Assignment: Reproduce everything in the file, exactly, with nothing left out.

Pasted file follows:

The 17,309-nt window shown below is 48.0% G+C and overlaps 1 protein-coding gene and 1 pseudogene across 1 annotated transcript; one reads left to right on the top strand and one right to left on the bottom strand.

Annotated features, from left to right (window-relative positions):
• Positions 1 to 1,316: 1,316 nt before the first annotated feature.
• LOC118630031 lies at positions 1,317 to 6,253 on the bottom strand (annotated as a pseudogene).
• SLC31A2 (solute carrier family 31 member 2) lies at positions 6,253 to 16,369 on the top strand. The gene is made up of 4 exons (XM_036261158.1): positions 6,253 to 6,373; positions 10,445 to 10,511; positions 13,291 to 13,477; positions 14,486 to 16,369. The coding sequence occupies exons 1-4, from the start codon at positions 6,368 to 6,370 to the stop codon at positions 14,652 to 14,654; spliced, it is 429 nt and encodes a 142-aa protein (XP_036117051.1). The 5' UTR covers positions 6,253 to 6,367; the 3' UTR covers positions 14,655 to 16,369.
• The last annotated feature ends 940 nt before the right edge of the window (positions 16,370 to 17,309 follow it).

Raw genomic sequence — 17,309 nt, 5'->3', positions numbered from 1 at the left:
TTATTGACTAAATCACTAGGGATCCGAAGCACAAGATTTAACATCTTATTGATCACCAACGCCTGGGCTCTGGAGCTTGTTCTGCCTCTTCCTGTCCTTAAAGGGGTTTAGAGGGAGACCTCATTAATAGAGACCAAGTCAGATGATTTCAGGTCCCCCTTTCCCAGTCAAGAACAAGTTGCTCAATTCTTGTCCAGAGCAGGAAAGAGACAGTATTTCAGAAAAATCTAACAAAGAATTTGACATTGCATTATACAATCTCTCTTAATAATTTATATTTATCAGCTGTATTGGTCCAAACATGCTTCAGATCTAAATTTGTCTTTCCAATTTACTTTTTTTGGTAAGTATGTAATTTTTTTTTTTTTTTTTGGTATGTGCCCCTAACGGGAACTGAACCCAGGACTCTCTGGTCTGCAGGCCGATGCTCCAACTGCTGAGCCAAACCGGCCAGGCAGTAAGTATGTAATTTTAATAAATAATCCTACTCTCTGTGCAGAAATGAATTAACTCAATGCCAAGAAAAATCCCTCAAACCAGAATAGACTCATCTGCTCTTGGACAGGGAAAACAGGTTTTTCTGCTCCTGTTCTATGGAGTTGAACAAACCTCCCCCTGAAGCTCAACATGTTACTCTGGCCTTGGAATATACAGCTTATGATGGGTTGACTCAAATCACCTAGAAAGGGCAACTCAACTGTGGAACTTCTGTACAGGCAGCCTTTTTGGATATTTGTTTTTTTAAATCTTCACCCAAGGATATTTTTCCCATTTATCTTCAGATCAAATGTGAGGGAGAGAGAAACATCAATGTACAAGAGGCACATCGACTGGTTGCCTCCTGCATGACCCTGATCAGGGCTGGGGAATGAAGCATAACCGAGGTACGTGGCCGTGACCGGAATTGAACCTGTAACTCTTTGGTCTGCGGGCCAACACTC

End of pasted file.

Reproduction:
The 17,309-nt window shown below is 48.0% G+C and overlaps 1 protein-coding gene and 1 pseudogene across 1 annotated transcript; one reads left to right on the top strand and one right to left on the bottom strand.

Annotated features, from left to right (window-relative positions):
• Positions 1 to 1,316: 1,316 nt before the first annotated feature.
• LOC118630031 lies at positions 1,317 to 6,253 on the bottom strand (annotated as a pseudogene).
• SLC31A2 (solute carrier family 31 member 2) lies at positions 6,253 to 16,369 on the top strand. The gene is made up of 4 exons (XM_036261158.1): positions 6,253 to 6,373; positions 10,445 to 10,511; positions 13,291 to 13,477; positions 14,486 to 16,369. The coding sequence occupies exons 1-4, from the start codon at positions 6,368 to 6,370 to the stop codon at positions 14,652 to 14,654; spliced, it is 429 nt and encodes a 142-aa protein (XP_036117051.1). The 5' UTR covers positions 6,253 to 6,367; the 3' UTR covers positions 14,655 to 16,369.
• The last annotated feature ends 940 nt before the right edge of the window (positions 16,370 to 17,309 follow it).

Raw genomic sequence — 17,309 nt, 5'->3', positions numbered from 1 at the left:
TTATTGACTAAATCACTAGGGATCCGAAGCACAAGATTTAACATCTTATTGATCACCAACGCCTGGGCTCTGGAGCTTGTTCTGCCTCTTCCTGTCCTTAAAGGGGTTTAGAGGGAGACCTCATTAATAGAGACCAAGTCAGATGATTTCAGGTCCCCCTTTCCCAGTCAAGAACAAGTTGCTCAATTCTTGTCCAGAGCAGGAAAGAGACAGTATTTCAGAAAAATCTAACAAAGAATTTGACATTGCATTATACAATCTCTCTTAATAATTTATATTTATCAGCTGTATTGGTCCAAACATGCTTCAGATCTAAATTTGTCTTTCCAATTTACTTTTTTTGGTAAGTATGTAATTTTTTTTTTTTTTTTTGGTATGTGCCCCTAACGGGAACTGAACCCAGGACTCTCTGGTCTGCAGGCCGATGCTCCAACTGCTGAGCCAAACCGGCCAGGCAGTAAGTATGTAATTTTAATAAATAATCCTACTCTCTGTGCAGAAATGAATTAACTCAATGCCAAGAAAAATCCCTCAAACCAGAATAGACTCATCTGCTCTTGGACAGGGAAAACAGGTTTTTCTGCTCCTGTTCTATGGAGTTGAACAAACCTCCCCCTGAAGCTCAACATGTTACTCTGGCCTTGGAATATACAGCTTATGATGGGTTGACTCAAATCACCTAGAAAGGGCAACTCAACTGTGGAACTTCTGTACAGGCAGCCTTTTTGGATATTTGTTTTTTTAAATCTTCACCCAAGGATATTTTTCCCATTTATCTTCAGATCAAATGTGAGGGAGAGAGAAACATCAATGTACAAGAGGCACATCGACTGGTTGCCTCCTGCATGACCCTGATCAGGGCTGGGGAATGAAGCATAACCGAGGTACGTGGCCGTGACCGGAATTGAACCTGTAACTCTTTGGTCTGCGGGCCAACACTC